- More than $20 million has been allocated to Members of Parliament and local representatives in drought-affected parishes in western Jamaica.
- Hanover, St. James, Westmoreland, St. Elizabeth and parts of Trelawny and St. Catherine, are being affected by drought conditions.
- Every parish council across the island has been allocated funds for the trucking of water.
More than $20 million has been allocated to Members of Parliament and local representatives in drought-affected parishes in western Jamaica for the trucking of water to communities.
This was disclosed by Minister of State in the Ministry of Water, Land, Environment and Climate Change (WLECC), Hon. Ian Hayles, at the recent meeting of a drought committee convened by the Ministry to discuss mitigation strategies.
Mr. Hayles told JIS News that reports from the Meteorological Service indicate that Hanover, St. James, Westmoreland, St. Elizabeth and parts of Trelawny and St. Catherine, are still being affected by drought conditions brought on by the annual dry period, which runs from January to the end of March.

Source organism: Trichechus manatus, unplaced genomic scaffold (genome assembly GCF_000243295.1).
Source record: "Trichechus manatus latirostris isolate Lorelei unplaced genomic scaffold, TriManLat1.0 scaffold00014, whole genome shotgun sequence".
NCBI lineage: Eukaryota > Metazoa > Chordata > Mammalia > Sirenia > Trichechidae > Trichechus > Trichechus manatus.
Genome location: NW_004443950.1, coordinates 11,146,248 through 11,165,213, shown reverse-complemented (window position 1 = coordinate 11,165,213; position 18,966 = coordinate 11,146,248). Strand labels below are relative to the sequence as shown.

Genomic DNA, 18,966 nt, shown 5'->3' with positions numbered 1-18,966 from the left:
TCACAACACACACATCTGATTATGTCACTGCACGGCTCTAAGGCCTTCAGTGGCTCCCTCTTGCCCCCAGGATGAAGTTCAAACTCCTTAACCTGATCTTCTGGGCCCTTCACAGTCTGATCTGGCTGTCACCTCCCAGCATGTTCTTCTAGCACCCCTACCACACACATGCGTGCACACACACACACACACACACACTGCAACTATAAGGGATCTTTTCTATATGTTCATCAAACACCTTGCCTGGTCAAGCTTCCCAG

He said that the committee has been meeting to ensure that critically affected areas of each parish are identified and water is trucked to these communities to meet the needs of residents.
According to the State Minister, a schedule is worked out to have supplies “reach residents sooner rather than later”.
Mr. Hayles said that while the western parishes continue to be the worst affected by the drought conditions, every parish council across the island has been allocated funds for the trucking of water.
He is advising citizens experiencing difficulties in accessing potable water to contact their local representative or the Parish Council to find out the delivery schedule for their area.
Meanwhile, some $40 million has already been spent to repair and improve over 50 water tanks island-wide.
In 2013, the National Water Commission (NWC) spent more than $160 million to truck water to communities affected by drought conditions.
This year 2014, the NWC will be developing and upgrading certain strategies such as having loading bays within the drought-prone areas to see how best to work with affected communities and reduce the time used to deliver the water.
Mr. Hayles is advising residents not to engage in wasteful practices. He is also encouraging residents to harvest rainwater.